The Wartime Officer Corps

The requirement for manpower led to conscripts being retained for service following the end of their initial required enlistment period. A few of these men volunteered or were recognized as having the necessary qualities to become reserve officers. These conscripts were trained as officers, received reserve commissions, and pledged to serve through the end of the war.

During wartime, soldiers were regularly promoted to officer rank following a few months of specific training based on their combat experience and leadership capabilities. The standard training period for officer candidates remained lengthy, up to 20 months. Some officer candidates received credit for active duty regardless of combat experience because of the increasing need for field officers as casualty rates climbed.

Four Sections of Rank

The officer corps of the Heer was divided into four sections based on rank, one consisting of junior officers such as lieutenants, another of all captains, and a third of field grade officers that included majors, lieutenant colonels, and colonels. The fourth group encompassed all general officers, who, along with lower ranking officers of the general staff, were distinguished easily by wide red stripes running the length of their uniform trousers.

Although the elite status of the German officer corps was eroded somewhat during the Nazi era, the prewar life of an officer included good pay, accommodations, and food. Officers were given a uniform allowance upon commissioning but afterward were required to purchase their own uniforms.

Offensive Actions and Leading From the Front

While wartime training periods were frequently shortened due to the need for officers in combat zones, the standard regular officer training regimen included 10 months of basic infantry and noncommissioned officer schooling under the direction of the Ersatzheer (Replacement Army), seven months in the field to include affiliation with an actively serving unit, training in an appropriate staff setting or combat arms school, and three months of advanced, specialized training in infantry, armor, artillery, or support branches. The training curriculum for reserve officer candidates was similar, although it involved more extensive supervision by the Ersatzheer.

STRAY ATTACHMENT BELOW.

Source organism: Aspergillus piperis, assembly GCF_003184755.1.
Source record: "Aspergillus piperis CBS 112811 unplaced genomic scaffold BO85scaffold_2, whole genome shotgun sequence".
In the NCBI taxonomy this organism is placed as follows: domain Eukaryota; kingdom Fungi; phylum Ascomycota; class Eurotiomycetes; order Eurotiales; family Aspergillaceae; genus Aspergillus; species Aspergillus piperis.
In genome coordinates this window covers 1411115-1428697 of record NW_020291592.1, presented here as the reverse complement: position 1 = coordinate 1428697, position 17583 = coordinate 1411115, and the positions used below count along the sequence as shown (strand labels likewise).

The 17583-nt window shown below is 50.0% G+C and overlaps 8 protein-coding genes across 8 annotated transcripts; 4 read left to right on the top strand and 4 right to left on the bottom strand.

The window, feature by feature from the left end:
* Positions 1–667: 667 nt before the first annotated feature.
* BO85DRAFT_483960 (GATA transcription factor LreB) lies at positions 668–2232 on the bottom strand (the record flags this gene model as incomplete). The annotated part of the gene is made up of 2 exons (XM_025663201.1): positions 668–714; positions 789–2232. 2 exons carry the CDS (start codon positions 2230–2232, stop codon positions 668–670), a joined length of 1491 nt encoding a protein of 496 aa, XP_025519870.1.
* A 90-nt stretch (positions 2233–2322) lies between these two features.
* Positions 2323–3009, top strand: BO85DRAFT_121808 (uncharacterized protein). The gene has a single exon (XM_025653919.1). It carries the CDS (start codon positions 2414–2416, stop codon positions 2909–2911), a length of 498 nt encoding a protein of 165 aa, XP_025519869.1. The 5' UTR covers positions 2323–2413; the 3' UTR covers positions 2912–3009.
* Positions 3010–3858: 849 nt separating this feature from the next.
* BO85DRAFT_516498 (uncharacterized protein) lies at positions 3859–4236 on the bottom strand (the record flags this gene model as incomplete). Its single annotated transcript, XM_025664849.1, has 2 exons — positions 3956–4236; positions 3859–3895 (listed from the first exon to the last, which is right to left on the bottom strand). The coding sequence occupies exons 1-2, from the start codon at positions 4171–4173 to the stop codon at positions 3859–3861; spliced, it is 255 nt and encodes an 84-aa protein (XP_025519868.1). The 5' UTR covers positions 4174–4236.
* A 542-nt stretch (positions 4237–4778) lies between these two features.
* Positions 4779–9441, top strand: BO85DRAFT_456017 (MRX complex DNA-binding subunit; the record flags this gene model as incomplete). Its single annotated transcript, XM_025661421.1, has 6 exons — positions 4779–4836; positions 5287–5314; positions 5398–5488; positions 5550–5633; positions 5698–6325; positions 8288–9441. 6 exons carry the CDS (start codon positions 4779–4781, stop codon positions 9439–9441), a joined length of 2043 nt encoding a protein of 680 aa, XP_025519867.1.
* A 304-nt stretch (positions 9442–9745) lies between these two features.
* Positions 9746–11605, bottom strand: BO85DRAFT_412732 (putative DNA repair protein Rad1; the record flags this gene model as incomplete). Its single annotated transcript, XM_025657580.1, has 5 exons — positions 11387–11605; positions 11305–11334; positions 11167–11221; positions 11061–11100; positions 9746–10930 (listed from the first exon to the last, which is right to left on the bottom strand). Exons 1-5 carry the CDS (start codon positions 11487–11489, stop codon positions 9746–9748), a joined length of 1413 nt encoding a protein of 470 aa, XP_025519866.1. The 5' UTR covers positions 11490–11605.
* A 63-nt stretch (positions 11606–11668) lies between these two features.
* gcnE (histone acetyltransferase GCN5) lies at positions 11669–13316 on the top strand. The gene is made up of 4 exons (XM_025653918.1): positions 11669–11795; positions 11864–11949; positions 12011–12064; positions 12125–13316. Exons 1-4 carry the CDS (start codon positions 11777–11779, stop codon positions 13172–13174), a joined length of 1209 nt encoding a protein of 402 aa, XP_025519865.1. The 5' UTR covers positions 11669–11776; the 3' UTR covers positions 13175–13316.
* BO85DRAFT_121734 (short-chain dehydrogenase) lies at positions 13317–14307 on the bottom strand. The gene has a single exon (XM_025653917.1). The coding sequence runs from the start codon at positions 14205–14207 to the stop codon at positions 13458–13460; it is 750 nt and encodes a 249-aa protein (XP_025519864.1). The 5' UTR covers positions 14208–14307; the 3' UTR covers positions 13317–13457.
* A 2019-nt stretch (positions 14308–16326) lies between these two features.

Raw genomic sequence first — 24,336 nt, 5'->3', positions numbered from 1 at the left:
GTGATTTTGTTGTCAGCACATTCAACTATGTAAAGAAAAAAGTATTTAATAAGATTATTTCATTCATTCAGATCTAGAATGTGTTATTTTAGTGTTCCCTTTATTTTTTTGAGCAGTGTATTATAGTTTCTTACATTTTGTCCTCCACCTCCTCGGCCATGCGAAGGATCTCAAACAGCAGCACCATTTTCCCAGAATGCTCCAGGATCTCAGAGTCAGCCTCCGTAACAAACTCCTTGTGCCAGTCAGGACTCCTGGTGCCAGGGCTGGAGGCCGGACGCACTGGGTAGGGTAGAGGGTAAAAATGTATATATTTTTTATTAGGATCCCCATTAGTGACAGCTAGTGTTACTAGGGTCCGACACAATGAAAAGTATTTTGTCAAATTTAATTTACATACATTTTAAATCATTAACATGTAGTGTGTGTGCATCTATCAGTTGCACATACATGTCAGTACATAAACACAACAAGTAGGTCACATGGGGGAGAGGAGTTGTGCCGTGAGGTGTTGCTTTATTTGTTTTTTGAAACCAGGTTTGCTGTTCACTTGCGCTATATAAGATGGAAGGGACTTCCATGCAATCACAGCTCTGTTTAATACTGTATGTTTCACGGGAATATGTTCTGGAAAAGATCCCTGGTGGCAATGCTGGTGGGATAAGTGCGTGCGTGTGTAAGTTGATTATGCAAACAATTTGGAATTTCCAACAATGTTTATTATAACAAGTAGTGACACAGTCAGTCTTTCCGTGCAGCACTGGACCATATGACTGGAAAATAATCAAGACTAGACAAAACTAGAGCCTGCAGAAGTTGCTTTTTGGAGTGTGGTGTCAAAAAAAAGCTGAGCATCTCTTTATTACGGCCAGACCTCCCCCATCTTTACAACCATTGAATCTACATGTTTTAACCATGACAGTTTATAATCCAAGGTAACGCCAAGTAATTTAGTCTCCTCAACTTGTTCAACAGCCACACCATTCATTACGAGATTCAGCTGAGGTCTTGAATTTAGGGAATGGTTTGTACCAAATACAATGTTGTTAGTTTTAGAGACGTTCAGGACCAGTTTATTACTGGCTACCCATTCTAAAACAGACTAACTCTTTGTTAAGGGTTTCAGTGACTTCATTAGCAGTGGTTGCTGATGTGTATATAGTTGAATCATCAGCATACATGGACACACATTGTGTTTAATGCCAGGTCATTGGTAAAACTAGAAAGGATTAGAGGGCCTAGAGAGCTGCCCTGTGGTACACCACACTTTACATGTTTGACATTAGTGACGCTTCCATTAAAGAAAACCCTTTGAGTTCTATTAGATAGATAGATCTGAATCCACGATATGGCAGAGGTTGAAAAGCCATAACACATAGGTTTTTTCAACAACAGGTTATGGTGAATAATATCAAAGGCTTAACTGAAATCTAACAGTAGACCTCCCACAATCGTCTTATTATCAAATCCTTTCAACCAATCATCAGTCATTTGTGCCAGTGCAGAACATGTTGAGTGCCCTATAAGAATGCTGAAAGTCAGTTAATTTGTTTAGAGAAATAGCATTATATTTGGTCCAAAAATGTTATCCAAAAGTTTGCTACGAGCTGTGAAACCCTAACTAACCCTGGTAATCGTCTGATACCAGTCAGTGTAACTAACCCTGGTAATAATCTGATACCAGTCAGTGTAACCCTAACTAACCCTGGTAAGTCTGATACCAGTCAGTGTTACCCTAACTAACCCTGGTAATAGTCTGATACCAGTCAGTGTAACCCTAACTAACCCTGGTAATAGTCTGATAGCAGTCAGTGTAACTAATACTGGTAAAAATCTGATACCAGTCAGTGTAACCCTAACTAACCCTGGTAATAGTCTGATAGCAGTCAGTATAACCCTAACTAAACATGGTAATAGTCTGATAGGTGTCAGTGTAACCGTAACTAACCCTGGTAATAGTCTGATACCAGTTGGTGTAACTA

Continually favoring offensive action, the training regimen of the Heer stressed the concept of leading from the front. In doing so, it paid a terrible price. By the end of World War II, at least 80 German generals had been killed in action, while dozens more had suffered wounds. From September 1939 through March 1942, more than 16,000 German officers died, the majority of them in action on the Eastern Front.

NCOs of the German Army

The noncommissioned officer was the backbone of the Army in the field and included career soldiers or those identified from the ranks of draftees who completed training and chose to apply for noncommissioned officer rank. The latter were designated as a reserve component to differentiate them from those who had chosen a military career rather than been conscripted. Divided into two groups, senior and junior, noncommissioned officers were distinguished as one or the other by the presence of a cord worn on the soldier’s sidearm. Junior noncommissioned officers did not wear cords.

Young men over 16 years of age were allowed to apply for noncommissioned officer training and to enter the Army at the age of 17, while those active soldiers who applied for noncommissioned officer training were required to have served at least a year from the date of their conscription. Service terms of four years and six months or of 12 years were initially available depending upon the age of the soldier, and training included four months of basic instruction followed by six months of specific training for infantry, artillery, armor, mountain troops, or other service.

Late in the war, the training regimen was modified, accelerating the basic period to take place within an active arm of the Heer rather than in a school setting. This was followed by five months as a squad commander or possibly a shorter period for other specialized assignments. Eventually, the exigencies of war reduced the training of some noncommissioned officers to less than three months, particularly for soldiers who had already served for long periods and experienced combat.

Foot Soldiers of the Heer

The Landser, or ordinary German foot soldier, was usually a conscript who received his notification to report for service from the local civil police organization. Volunteers did receive one major benefit, a choice of their branch of service. The conscript reported for registration and underwent two physical examinations to determine his fitness for service. Assignment to a specific unit or an order to return home until called to active duty then followed. The call-up was usually communicated by mail and included orders for reporting along with instructions for transportation.